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Megan McArdle: And again, I think people are basically nice, decent people who want the world to be a better place. And they have all sorts of other, human, less lovely attributes. They can be callous. They can--I can, I admit, this in myself include this in myself--I have all the same flaws as everyone else, right? We can be callous towards others, who would use others can differ. But it was the Adam Smith line that an earthquake in China interests us less than like a cut we got on our little finger. That, we can be unkind. We get angry. We say things we don't mean. We don't want to hurt people. Those are all normal human things. We enjoy watching other people get hurt--other people, if those other people we perceive as our enemies. Whether those people are opposing football teams or whether those people are on Twitter who are getting dressed down by someone on your side. Those are normal human things. But the fact is, a better life--an actual better life--a better life for comes from embracing the positive side and not the dark side. And, in fact, also, a better society comes out of that--is that we get a lot farther, yes. The debate should be rigorous. I'm not against the sly joke and all the rest of it. Debate should be absolutely rigorous and vigorous--which was the word I had meant to use; again I plead middle age. But in the end--I wrote a column about the fact that America is like a marriage. It's like a marriage in a country with no divorce. You cannot win a marriage. You can only win something that ends before you do. And so, you can't just beat the other 50% of the population. They are here. You've got to figure out a way to live with them. If we want, we can have a bad marriage. There were lots of them around before divorce was legal. There are still some around now. We can have a terrible marriage where we scream at each other and we are bitter; we say nasty things to each other all the time. But you don't win that. You lose that. You lose that. Because, now you are in a miserable marriage. And the other person has just as much power to hurt you as you have to hurt them. And that is, I think, in a lot of ways the lesson of Trump--is that people--and you know, you can also say the lesson of gay marriage, where social conservatives turned around and said, 'Why is everyone beating me up?' and, like, 'Well, these people felt like you were beating up for a long time, that's why.'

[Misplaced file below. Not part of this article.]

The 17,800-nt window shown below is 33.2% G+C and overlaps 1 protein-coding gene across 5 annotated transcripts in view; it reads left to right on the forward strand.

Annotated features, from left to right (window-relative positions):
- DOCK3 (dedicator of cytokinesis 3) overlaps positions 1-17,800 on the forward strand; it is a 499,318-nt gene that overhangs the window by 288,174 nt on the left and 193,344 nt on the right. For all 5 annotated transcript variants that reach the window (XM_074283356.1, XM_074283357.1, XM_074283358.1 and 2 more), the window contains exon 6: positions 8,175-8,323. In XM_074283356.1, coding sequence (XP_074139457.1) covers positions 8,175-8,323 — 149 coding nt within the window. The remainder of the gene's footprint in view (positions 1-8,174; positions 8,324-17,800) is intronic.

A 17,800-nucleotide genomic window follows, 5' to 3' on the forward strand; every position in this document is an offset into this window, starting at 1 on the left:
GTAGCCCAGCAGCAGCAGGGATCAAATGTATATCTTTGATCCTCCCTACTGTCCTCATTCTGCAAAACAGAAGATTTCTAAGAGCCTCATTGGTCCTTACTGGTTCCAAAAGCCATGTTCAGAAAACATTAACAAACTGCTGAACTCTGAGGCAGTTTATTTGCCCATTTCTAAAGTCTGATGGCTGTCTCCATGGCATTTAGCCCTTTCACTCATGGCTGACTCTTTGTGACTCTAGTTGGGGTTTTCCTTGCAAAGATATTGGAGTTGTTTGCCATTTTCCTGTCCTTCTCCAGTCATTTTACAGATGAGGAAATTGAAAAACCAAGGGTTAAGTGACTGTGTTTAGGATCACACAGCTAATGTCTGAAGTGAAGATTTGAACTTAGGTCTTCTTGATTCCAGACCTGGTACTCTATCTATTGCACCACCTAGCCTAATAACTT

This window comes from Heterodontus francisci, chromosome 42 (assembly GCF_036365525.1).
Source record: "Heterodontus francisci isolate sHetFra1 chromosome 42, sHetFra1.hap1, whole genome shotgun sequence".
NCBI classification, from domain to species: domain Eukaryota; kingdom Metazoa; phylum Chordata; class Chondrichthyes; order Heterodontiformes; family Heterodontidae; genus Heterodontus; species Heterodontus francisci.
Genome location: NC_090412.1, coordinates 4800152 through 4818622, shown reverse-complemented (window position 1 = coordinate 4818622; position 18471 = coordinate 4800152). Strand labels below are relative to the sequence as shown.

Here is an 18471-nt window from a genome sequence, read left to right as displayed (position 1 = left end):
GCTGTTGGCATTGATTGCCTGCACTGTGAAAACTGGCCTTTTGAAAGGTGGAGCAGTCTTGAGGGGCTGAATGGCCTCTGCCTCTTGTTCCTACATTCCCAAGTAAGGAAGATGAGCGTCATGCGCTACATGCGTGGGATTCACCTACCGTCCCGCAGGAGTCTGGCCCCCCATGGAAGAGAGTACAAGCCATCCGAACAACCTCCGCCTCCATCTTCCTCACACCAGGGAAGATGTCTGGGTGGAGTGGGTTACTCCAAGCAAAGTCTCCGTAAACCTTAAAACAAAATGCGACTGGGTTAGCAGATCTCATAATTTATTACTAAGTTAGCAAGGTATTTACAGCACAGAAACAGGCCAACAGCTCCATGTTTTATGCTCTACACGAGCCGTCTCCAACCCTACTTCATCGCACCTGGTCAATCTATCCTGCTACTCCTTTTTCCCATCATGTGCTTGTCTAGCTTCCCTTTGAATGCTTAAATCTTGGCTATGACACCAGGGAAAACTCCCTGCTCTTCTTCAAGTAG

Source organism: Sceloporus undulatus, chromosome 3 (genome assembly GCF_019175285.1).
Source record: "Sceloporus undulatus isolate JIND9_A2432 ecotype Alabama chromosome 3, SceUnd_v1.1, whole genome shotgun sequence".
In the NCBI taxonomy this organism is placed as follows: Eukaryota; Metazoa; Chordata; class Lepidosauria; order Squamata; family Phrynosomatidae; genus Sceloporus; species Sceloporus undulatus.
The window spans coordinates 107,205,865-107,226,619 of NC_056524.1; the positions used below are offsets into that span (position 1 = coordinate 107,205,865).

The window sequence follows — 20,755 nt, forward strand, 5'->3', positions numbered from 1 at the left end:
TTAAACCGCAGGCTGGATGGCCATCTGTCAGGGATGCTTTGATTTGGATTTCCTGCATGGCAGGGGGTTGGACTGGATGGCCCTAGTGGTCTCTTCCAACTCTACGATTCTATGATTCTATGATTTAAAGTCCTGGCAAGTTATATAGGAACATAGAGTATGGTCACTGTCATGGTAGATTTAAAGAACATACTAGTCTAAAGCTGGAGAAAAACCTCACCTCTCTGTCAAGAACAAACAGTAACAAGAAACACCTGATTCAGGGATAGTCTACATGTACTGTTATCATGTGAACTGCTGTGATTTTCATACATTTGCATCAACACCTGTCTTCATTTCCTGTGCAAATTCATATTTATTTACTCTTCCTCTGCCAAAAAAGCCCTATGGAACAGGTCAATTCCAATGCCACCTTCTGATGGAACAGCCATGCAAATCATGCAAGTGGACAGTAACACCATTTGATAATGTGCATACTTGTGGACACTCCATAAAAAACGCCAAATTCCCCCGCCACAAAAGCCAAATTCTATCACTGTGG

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Russ Roberts: And I follow you. So, one could argue: The way to deal with this is the way I deal with it occasionally--I've mentioned--I took Twitter off my phone. Doesn't always last, but I took it off my phone. That's really more for mindless, just sort of scrolling instead of thinking about something more seriously or engaging with human beings. But, some of it is also--I think of it as the corrosive aspect on my soul--or my person, however you want to think about it. Some of the attitudes aren't so good for us. Or, I don't like what they do to me or the way they make me feel. And, you've really got--speaking as the economist of the conversation, you said, 'Outrage is really cheap.' Or you said something like that. I think that's the right way to think about it. But it raises a question--before we get into your essay--it raises the question: 'Why cheaply-expressed outrage has such power?' I hadn't really thought about this. Certainly many of the people we are talking about--there are so many examples, I almost feel like we shouldn't mention them exactly, because they don't need any more publicity than they already have. But, like, EconTalk is going to push the numbers over the top, right? Really make it bad for these people. But, some of these people, they had a hard time. The question one could ask is: Why? Maybe the problem is not so much the Internet as it is that a company would for making a bad joke. A company would fire someone for a memo that--when I read it, I was shocked at how thoughtful it was. It's not what I expected to be the kind of memo at Google that would get somebody fired. I've talked to some friends of mine at Google. And, they actually described--and I want to bring this up; maybe we'll get back; I think we get back to this later. But, James Damore has appeared often, sometimes--I don't know how often--but he wears a shirt that says 'Goolag' on the front--G-o-o-l-a-g [evident pun on Gulag--Econlib Ed.] in Google's font and colors. And, in a way there's something obscene about that. To compare Google to a Soviet labor camp where people died regularly just from not having good enough clothing for the weather they were in, or enough food to keep them alive; plus, there was actual murder. So, something obscene about that. And at the same time--and I've never spoken to him directly. But, other Google people have told me that it's like a Soviet re-education system. That there's an intolerance and an authoritarianism, a--and, of course, they won't say this publicly, because they don't want to have the shaming and they don't want to be fired. But, it's an incredible thing, that that's the case. And it raised the question: How did that happen? How is it that--I think of it as just a variation on political correctness--how is it that the that something that has been said or written that's lead to being ? As opposed to real malfeasance? Right? Harming other people? Destroying company property? Letting secrets out into the world--being careless with confidential information? Those are the things that used to get you fired. Right? Not doing your job well. Now, expressing an opinion gets you fired? And of course I think that's also a part of the [?] for the Internet. So, why don't you react to that.